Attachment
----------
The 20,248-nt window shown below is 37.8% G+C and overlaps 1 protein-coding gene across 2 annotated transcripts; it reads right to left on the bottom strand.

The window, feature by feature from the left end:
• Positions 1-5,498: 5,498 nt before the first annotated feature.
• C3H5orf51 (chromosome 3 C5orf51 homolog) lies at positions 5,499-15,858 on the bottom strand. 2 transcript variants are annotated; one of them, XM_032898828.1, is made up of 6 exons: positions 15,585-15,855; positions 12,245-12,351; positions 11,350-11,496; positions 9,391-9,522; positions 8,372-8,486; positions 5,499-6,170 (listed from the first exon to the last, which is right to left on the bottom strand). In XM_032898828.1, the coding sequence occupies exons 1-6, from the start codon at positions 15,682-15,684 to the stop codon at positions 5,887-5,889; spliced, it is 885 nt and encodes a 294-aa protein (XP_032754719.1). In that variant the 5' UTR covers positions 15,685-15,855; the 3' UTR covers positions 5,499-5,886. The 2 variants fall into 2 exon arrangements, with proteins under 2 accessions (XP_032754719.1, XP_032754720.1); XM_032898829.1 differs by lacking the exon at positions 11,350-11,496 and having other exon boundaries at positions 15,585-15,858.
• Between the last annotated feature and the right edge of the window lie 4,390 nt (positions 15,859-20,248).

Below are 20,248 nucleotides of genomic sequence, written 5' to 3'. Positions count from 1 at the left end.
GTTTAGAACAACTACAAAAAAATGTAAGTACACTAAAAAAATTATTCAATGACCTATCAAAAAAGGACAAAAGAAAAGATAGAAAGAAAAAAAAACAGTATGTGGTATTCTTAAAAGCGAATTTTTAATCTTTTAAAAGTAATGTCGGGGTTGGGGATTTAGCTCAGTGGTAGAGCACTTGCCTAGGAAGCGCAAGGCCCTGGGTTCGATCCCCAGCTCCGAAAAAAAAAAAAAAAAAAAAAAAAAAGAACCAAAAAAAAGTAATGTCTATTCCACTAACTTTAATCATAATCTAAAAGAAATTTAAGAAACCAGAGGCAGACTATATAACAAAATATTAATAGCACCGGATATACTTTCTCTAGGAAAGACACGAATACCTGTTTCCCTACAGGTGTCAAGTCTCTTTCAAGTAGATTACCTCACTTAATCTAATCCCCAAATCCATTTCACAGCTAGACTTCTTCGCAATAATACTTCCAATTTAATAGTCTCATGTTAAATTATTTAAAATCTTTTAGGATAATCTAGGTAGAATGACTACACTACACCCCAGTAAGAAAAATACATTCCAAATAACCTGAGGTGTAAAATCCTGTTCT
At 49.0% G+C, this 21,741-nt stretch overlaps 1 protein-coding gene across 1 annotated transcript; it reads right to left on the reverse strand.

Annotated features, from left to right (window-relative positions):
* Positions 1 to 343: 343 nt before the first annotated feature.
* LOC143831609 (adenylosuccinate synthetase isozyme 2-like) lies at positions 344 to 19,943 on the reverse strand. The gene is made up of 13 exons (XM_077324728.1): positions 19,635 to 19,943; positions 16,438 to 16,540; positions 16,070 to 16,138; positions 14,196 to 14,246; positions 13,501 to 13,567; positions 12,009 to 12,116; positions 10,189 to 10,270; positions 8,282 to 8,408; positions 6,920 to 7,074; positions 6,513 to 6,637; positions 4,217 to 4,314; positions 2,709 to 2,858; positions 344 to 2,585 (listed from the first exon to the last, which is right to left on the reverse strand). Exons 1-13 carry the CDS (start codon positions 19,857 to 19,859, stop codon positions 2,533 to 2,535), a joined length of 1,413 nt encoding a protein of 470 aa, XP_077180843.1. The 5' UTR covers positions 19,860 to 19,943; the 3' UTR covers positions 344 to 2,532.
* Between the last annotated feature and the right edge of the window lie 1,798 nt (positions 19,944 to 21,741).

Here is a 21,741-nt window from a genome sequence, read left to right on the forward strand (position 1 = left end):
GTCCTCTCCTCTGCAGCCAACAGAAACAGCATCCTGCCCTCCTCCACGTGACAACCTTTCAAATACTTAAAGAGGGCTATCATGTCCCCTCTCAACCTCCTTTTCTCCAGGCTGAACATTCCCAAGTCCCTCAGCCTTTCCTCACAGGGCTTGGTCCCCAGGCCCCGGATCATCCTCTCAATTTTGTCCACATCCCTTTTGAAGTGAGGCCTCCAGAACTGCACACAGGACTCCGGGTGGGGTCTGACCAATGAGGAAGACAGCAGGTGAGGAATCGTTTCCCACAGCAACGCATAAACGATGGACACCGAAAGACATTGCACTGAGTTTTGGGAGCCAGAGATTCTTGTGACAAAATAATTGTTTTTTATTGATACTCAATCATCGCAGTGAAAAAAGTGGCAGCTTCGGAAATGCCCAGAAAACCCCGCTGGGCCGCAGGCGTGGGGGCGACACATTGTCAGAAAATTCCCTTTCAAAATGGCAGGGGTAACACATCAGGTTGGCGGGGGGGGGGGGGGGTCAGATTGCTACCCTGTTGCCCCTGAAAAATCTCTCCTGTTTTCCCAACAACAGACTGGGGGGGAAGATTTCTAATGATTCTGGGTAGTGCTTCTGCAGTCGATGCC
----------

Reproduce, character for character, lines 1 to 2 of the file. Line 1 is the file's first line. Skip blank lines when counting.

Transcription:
The 20,248-nt window shown below is 37.8% G+C and overlaps 1 protein-coding gene across 2 annotated transcripts; it reads right to left on the bottom strand.

The window, feature by feature from the left end: